'The Cry' Shows That Mothers Still Shoulder Most of The Blame For Bad Parenting

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Spoilers ahead for The Cry Episodes 1-4. It's no secret that motherhood is difficult, but in movies and TV, the more grueling aspects are often glossed over in favor of pleasant depictions of happy, made-up moms pushing bespoke strollers around the park. In The Cry, which premiered Nov. 8 on Sundance Now, Jenna Coleman plays an overwhelmed new mother named Joanna. She struggles to get through the day with her son, Noah, and getting out of the house is an uphill battle.

Her postpartum depression is traumatic enough before Noah seemingly disappears while she and her boyfriend Alistair (Ewen Leslie), are traveling in Australia. And if that whole ordeal weren't enough, she can't even grieve privately. The police begin investigating the child's disappearance, and as a result, Joanna becomes a public figure exposed to all of the criticism that involves. What follows is a thoughtful interrogation of the pressure on new mothers and the Greek chorus that's quick to speak out at any misstep.

"There's a lot, a lot of judgment," Coleman tells Bustle over the phone of how mothers — and particularly her character — are perceived when something goes wrong. It's no secret that Joanna is the subject of vitriol in the series: She's arguably perceived as a homewrecker, an evil stepmother, a liar, a bad mother. In Episode 2, audiences see Coleman's character reading internet comments about herself, and while this is never a good idea, it's doubly true in her case. "What about the mother, Joanna?" one woman posits online, suggesting she killed her child. "Cold eyes." In Episode 3, a commenter claims she's lying, citing her body language during a news conference.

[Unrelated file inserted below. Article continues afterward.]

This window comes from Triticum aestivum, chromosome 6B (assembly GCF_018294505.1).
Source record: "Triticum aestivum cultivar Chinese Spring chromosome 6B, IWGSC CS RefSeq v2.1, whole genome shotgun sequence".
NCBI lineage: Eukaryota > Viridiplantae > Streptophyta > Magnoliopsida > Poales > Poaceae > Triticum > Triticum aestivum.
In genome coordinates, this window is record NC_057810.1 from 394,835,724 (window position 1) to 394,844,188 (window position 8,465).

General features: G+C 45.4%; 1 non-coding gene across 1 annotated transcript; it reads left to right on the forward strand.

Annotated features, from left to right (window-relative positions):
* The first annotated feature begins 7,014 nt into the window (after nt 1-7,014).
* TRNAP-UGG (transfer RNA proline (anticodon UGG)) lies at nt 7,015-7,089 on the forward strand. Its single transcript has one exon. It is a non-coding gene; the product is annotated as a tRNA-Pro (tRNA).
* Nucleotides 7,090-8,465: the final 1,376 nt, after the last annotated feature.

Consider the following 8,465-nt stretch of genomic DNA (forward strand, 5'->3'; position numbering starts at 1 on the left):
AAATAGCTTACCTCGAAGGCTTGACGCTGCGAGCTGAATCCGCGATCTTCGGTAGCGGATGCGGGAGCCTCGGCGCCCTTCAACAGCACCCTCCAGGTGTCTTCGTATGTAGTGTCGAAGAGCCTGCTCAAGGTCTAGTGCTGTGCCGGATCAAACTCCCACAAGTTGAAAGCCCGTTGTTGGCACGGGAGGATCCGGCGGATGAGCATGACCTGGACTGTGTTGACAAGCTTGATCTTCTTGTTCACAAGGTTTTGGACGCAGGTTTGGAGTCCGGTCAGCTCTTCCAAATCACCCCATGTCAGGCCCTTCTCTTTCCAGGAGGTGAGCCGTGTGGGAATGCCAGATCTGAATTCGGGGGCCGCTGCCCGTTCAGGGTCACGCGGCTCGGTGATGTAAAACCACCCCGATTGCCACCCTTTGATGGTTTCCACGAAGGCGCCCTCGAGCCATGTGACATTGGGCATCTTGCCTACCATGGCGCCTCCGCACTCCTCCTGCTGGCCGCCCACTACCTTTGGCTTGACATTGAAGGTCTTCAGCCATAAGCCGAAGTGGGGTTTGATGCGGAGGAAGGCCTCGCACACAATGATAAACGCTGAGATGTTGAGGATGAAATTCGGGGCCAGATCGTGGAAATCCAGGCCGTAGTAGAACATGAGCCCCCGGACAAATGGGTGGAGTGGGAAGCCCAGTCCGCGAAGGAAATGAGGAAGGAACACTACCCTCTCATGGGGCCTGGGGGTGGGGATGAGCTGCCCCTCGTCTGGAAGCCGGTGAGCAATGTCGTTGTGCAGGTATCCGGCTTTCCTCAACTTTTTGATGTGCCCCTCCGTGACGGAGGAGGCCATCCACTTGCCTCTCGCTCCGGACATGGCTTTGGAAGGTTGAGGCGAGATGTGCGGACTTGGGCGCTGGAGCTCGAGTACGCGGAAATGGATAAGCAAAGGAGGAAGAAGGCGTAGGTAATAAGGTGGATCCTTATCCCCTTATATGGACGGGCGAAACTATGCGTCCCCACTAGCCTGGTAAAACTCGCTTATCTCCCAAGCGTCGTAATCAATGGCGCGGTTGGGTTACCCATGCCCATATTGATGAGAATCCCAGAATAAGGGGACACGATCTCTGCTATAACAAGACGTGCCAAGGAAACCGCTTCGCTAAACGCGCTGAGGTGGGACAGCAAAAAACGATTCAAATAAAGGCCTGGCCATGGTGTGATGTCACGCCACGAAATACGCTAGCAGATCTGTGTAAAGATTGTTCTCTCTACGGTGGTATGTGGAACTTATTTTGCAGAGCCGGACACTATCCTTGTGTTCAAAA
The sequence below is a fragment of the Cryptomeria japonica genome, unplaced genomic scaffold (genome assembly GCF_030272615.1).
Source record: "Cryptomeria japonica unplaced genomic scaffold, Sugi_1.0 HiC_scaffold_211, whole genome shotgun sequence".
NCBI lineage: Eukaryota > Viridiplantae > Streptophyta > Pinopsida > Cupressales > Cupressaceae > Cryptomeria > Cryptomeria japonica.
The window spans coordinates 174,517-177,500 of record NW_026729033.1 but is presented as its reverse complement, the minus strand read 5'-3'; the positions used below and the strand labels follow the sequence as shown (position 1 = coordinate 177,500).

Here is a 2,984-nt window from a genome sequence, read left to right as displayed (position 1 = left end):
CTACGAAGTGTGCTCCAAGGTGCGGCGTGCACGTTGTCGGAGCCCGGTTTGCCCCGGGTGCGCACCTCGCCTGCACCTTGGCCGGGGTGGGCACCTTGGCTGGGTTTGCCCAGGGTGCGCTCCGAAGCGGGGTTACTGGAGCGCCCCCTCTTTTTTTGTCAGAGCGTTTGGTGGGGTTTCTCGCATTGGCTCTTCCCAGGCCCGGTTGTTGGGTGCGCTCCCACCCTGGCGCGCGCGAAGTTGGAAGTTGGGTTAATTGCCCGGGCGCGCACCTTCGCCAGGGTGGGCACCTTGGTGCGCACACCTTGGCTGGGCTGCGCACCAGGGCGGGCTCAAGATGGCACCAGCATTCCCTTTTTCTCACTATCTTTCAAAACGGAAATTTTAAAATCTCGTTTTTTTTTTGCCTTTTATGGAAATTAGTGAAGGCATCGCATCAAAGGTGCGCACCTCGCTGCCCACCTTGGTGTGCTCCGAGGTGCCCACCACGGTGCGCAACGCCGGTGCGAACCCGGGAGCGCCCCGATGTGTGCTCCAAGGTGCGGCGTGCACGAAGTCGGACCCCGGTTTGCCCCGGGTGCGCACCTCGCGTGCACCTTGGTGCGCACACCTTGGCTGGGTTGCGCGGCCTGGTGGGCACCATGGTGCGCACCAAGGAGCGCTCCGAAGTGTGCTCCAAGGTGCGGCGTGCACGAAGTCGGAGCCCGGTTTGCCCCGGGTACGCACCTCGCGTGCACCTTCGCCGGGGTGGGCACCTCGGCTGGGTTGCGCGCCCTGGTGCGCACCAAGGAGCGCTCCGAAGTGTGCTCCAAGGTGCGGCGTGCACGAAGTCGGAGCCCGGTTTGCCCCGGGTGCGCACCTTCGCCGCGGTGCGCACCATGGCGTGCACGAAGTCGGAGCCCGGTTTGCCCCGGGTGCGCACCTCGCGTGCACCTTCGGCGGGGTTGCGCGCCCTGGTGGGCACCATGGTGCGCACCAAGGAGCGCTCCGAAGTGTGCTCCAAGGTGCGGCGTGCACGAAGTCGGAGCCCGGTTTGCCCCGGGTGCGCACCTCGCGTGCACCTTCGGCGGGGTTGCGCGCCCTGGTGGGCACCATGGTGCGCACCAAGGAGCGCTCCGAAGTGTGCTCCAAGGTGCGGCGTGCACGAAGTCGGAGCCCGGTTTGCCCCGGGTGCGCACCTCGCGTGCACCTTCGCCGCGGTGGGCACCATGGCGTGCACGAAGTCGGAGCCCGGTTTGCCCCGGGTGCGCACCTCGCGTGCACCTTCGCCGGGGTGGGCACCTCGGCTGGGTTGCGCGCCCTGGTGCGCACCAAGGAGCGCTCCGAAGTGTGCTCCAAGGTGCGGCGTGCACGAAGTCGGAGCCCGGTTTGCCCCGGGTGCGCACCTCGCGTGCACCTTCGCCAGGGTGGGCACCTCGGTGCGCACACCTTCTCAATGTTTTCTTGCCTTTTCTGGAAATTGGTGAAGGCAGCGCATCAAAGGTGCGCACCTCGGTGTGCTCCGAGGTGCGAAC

And although Alistair should be criticized just as much as Joanna, the characters in The Cry only seem to be concerned with picking apart Joanna's parenting skills. This is most obvious on the airplane from Scotland to Australia: Joanna is desperately trying to pacify Noah, who is crying uncontrollably. Several passengers register complaints with the flight attendants while Alistair sleeps right next to her, undisturbed.

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That said, neither is Joanna the picture of maternity. Before Noah goes missing, it's clear that she's frustrated and overwhelmed by the sheer responsibility of parenthood. And while Alistair wants to regain custody of his daughter, Chloe, Joanna's not so sure. "What I loved about the character, as well, is we don't set her up as purely the victim," Coleman says of Joanna. "Like, she’s completely flawed. I mean, she leaves her child in a different room and falls asleep and leaves him crying on his own. So we introduce her as not a perfect mum at all."